Snakebite first aid: Essential dos and don’ts

Snakebite, a reportedly common occurrence in the tropical regions of the world, was recognised as the highest-priority neglected tropical disease by World Health Organization (WHO) in 2017. According to the WHO, the number of people bitten by snakes each year globally could be as high as 5.4 million (54 lakh). The estimates also show that 81,000 to 1,38,000 people around the world die each year from snakebite.

While many snakes are non-venomous, when bitten by a snake, the plan of action should always begin with immediate medical intervention.

What is snake venom?

Snake venom is actually a salivary secretion that is used for killing and digesting a prey. Essentially, there are two kinds of snake venom — one that affects the nerves (cobra venom, for example) and the other that affects the blood (that of vipers).

Here are some remedial measures that you can take in case of a snake bite as per, a platform that campaigns for snakebite awareness.

Call ambulance

Approach a medical professional at the earliest and try to describe the snake’s appearance as accurately as possible. This will help them plan the next course of action. Even if the snake bite was not venomous, the person could be at risk of a bacterial infection, and/or tetanus.

Immobolise the victim

Remove belt, jewellery, watch, rings etc. as the bitten area may swell.

snakebite Here’s what to do when bitten by a snake (Source:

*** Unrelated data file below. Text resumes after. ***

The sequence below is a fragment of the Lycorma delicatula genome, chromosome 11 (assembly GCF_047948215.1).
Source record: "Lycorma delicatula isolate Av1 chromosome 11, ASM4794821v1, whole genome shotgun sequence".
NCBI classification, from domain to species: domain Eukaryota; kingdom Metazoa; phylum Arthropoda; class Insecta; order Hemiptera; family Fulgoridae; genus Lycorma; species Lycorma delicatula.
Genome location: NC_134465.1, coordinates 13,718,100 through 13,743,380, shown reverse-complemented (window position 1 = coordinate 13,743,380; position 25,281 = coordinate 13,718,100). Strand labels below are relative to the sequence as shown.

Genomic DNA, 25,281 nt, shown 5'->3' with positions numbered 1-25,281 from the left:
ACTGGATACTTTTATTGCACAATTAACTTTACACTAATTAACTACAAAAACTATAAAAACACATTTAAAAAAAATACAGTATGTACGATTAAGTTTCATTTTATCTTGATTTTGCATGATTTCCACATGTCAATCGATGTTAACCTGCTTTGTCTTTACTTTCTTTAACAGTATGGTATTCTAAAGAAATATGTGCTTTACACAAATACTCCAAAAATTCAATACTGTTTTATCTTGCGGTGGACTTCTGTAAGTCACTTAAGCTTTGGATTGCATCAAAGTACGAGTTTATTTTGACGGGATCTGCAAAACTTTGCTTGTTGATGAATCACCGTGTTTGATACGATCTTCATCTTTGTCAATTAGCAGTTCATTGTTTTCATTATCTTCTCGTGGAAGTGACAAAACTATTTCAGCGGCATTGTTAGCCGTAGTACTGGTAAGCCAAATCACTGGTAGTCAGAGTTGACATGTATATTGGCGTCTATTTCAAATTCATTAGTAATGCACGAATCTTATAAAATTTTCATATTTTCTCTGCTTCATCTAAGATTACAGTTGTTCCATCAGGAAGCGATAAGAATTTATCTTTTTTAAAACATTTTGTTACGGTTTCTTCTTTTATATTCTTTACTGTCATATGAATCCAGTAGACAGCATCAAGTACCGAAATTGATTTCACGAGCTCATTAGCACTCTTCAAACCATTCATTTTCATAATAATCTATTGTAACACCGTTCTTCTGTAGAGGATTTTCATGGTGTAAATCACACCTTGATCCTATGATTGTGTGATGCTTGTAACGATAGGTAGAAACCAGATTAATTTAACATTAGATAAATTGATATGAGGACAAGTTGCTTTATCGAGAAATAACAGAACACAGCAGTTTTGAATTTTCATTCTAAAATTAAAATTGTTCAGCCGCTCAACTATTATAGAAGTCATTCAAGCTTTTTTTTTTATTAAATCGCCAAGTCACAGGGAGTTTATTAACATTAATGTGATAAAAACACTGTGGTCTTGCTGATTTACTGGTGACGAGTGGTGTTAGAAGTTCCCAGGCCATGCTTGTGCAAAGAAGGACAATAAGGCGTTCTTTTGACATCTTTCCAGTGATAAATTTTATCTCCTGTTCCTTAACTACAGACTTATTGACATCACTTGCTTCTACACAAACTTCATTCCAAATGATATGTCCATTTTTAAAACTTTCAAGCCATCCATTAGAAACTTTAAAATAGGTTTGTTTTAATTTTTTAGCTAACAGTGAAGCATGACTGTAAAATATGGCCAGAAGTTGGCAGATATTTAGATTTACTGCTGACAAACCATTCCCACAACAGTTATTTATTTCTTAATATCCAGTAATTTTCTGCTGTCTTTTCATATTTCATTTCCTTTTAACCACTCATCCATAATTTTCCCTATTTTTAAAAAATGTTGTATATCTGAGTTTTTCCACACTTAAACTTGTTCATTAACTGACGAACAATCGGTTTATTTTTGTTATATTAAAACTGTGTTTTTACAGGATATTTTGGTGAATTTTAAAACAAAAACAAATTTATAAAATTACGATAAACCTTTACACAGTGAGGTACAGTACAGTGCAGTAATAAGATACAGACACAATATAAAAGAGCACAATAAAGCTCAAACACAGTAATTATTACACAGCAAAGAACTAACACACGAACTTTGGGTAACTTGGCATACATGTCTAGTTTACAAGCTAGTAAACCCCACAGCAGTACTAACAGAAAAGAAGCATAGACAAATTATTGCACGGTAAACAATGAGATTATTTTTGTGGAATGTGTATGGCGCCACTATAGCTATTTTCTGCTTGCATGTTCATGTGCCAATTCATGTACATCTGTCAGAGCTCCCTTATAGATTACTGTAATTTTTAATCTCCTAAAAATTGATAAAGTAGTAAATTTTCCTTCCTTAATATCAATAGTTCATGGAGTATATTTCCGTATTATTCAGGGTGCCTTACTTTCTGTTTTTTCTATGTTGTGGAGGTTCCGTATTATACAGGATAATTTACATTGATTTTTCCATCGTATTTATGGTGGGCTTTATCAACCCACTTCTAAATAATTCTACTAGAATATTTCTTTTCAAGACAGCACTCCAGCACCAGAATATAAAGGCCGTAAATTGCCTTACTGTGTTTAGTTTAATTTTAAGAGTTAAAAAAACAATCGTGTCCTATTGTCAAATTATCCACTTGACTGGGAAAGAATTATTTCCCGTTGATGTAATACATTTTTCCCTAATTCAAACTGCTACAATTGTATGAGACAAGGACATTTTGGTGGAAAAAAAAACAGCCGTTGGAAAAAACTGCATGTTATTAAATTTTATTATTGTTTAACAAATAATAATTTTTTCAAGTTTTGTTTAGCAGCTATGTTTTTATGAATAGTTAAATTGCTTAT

On the stretcher

Transport the victim lying on left side, right leg bent and hand supporting the face. Patient will breathe better and not choke on vomit.

At the hospital

Tourniquet’s are harmful if tied very tight and can lead to gangrene, Priyanka Kadam, president and founder, told “But if snakebite patients arrive at the hospital with tourniquet on, doctors should first assess the condition of the patient and look for signs of envenoming. In case patient has any of the symptoms like progressive swelling at the bite site, is nauseous, has drooping eyelids (ptosis), has difficulty in breathing, sore throat, stomach pain, head is flipping on the side (broken neck syndrome) or their 20WBCT (whole blood clotting test) has come out not clotted, the doctor should start antivenom along with supportive drugs and only then remove the tourniquet very slowly,” she said.


This is because if the patient is envenomed, and has presented with tight tourniquet, chances of them collapsing with sudden gush of venom to the vital organs once tourniquet is removed, are high. “Doctors should keep all patients of snakebite under observation for at least 24 hours. Many times, people bring along living or dead snakes for identification. Instead, communities must be counselled to click a clear picture from afar of the head and full body. A live or dead snake can be equally dangerous. There have been reported deaths even from bites from a dead snake,” she informed.


*Do not panic. Snakebite is a treatable condition.
*Say no to faith healing. Do not try to kill or capture the snake.
*Do not cut or suck the bite area.
*Do not tie a tourniquet, apply ice or massage the bitten area as it causes further damage.
*Do not self-medicate or apply any herbs or spices. Nothing helps.


How to avoid snakebites?

*Wear closed pair of shoes while going out.
*Always use a torch at night. Look where you put your hand or foot.
*Avoid sleeping on the floor and use a well tucked mosquito net.
*Keep home and surroundings clean and clutter-free. Control rodent population.
*Create awareness in communities. Help prevent snakebite.

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